FLOURITE – This is the mineral form of Calcium Flouride that crystallizes into an isometric cube. Although complex forms are not uncommon, we normally see it in cubic form. This mineral has a hard exterior and can easily be identified as it glows when exposed to ultra-violet light. Thus, this element can be photographed strikingly in either bright or dim light.

AZURITE – This is one of the minerals that are known for its deep and attractive blue color. It’s named Azurite because of its beautiful and head-turning blue appearance. Regarded as one of the finest masterpieces in nature, one can take spectacular photos with this mineral.

CROCOITE -This mineral was first found in Europe in small crystals. The mineral is known for its aesthetic and stunning deep red-orange color. Accordingly, it was the Tasmanians who discovered a wide abundance of this Crocoite. Additionally, its crystals are prismatic and drawn-out. Under your camera lenses, it will look like a fiery ball of fire.
There are thousands of other minerals that are extremely gorgeous. Some are most common to you like birthstones and gems. Some are elegant and refined while others look wild but impresses a sense of adventure. A mineral can charm anyone in a lot of ways.


A mineral’s charm is calming yet mysterious. Taking a photo of it can be quite a challenge though. Most minerals deflect light which would make it difficult to capture all of its details.
A mineral’s charm is outstanding in person so you would want to translate that into your photos for sharing. Below are a few tricks on handling a photoshoot with minerals.

REPRESENTATION – How do you want the stone to look like? Which parts do you intend to highlight? Are you aiming to highlight its structure, color, and intensity? You will need to consider how to accurately represent the mineral especially if you want to display its most magnificent points.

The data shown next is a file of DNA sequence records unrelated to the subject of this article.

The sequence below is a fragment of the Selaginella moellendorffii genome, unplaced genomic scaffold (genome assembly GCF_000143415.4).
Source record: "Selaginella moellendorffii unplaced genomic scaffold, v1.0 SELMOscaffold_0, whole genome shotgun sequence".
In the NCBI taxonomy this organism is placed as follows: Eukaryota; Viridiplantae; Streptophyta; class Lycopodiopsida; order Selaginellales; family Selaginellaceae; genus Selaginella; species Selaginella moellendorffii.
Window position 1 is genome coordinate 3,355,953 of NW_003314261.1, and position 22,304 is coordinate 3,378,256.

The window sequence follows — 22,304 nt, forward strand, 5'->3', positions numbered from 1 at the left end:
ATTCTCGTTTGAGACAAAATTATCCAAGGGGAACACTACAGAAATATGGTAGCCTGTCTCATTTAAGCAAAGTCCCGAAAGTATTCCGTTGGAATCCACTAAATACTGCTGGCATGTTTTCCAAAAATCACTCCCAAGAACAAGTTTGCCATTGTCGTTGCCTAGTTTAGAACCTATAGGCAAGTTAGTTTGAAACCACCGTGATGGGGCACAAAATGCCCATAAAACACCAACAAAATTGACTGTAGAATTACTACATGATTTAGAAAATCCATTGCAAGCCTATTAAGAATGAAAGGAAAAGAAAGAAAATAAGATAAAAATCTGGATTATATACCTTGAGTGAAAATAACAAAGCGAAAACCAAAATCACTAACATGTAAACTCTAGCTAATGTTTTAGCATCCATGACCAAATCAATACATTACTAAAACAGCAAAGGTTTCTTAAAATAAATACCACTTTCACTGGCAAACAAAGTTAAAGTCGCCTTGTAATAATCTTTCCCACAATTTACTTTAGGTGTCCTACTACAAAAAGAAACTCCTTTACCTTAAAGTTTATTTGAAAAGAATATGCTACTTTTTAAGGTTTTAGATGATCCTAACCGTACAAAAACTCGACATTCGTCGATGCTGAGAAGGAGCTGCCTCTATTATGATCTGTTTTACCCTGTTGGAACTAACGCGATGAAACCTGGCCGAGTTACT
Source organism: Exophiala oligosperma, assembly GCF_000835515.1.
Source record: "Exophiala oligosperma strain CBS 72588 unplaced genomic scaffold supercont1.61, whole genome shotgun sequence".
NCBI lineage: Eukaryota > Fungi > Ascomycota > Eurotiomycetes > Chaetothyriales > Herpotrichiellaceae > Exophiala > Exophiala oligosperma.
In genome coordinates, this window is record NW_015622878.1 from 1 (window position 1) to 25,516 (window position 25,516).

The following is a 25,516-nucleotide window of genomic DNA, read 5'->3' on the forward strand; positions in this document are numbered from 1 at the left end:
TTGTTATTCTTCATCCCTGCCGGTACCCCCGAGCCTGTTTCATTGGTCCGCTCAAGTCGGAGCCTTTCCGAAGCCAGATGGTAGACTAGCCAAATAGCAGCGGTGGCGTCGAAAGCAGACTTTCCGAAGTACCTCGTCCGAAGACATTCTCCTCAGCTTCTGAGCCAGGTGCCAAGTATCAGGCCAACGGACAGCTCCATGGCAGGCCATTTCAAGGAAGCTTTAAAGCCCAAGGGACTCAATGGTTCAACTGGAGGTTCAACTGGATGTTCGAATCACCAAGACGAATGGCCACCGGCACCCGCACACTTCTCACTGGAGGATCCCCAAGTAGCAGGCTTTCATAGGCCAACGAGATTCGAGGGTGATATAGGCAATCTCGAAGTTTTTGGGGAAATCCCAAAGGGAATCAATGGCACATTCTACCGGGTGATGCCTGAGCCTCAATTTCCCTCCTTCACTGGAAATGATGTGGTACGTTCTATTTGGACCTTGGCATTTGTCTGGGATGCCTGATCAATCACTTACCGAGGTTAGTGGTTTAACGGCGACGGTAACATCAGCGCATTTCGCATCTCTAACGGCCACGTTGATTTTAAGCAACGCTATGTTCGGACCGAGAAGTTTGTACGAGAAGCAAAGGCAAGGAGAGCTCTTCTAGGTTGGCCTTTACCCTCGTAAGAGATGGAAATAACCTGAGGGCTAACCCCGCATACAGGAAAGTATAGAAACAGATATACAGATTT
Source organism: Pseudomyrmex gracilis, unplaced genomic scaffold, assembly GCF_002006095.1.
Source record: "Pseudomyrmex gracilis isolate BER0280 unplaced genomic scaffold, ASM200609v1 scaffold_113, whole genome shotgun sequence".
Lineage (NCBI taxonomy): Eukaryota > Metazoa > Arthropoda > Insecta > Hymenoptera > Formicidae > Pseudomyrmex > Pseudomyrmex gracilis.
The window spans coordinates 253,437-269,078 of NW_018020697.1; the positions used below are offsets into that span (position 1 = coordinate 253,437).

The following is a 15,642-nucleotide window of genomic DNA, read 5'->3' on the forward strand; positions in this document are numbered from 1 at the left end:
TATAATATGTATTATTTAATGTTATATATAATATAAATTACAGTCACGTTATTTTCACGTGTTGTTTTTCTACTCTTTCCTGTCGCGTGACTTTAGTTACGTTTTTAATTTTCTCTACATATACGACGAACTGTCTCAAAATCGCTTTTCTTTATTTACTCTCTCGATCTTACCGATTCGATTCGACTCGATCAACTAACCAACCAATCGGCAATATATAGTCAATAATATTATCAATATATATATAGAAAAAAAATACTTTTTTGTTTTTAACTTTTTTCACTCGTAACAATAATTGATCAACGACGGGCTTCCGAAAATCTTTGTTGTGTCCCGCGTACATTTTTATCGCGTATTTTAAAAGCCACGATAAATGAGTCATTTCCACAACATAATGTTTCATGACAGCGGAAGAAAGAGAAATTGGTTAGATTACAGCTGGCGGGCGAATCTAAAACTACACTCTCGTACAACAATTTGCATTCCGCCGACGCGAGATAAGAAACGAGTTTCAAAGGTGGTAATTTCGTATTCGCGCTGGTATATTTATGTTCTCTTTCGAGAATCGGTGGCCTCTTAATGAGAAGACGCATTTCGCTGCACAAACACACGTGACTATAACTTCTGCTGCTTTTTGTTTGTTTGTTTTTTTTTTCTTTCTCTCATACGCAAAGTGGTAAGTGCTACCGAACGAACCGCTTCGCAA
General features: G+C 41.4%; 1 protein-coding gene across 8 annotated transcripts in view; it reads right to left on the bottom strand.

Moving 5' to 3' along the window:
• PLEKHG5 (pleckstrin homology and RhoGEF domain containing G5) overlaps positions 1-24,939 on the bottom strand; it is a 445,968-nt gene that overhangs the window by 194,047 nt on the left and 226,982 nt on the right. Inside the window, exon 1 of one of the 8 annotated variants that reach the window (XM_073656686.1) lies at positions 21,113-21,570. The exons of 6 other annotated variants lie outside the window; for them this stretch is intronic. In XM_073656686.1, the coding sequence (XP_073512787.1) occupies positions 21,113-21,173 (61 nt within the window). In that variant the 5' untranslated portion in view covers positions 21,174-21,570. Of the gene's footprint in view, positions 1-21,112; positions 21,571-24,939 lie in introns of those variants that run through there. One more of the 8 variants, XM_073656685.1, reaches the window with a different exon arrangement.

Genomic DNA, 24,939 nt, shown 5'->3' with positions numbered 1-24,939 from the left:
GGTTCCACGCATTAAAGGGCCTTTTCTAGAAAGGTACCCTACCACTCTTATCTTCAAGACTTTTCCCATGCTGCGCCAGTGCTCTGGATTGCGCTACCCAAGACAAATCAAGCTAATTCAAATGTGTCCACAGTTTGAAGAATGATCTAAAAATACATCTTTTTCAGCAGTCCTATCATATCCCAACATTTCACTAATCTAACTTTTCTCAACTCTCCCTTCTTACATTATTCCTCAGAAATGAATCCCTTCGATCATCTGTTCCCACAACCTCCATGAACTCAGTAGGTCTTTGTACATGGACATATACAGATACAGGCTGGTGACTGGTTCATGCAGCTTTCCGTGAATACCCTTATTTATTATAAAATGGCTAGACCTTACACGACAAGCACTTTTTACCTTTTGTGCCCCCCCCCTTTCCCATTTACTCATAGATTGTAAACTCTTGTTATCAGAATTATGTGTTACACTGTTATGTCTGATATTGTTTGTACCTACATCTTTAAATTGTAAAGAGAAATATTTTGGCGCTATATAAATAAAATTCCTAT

FOCUS AND ANGLE – In shooting minerals, the focus and angling are of utmost importance. This defines the clarity of the mineral’s structure and features. The camera needs to be extremely steady and the focus fixed. You’d also have to decide on the positioning of your mineral and its backdrop. Insist on a dark backdrop for lighter-colored minerals or white backdrop for metallic-looking ones. It is essential that the backdrop aids in fully featuring the specimen.
REFLECTION AND LIGHTING – It’s imperative to first determine your lighting when shooting minerals. As mentioned previously, some deflect light and some reflect images. It might be best to use light diffusers to avoid black-outs and burn-outs of the shots. Also, there are a lot of minerals that are very reflective. Ensure that you have a good balance in lighting so you don’t show up in the picture you’re taking.
There are a lot of different things to consider when taking a picture of your mineral specimen. These depend highly on the mineral you chose. However difficult it is to take those pictures, though – it’s worth it. The satisfaction you get from reviewing and posting those photos will definitely make up for your troubles. If you want to continually be enchanted with photos of minerals, feel free to click here.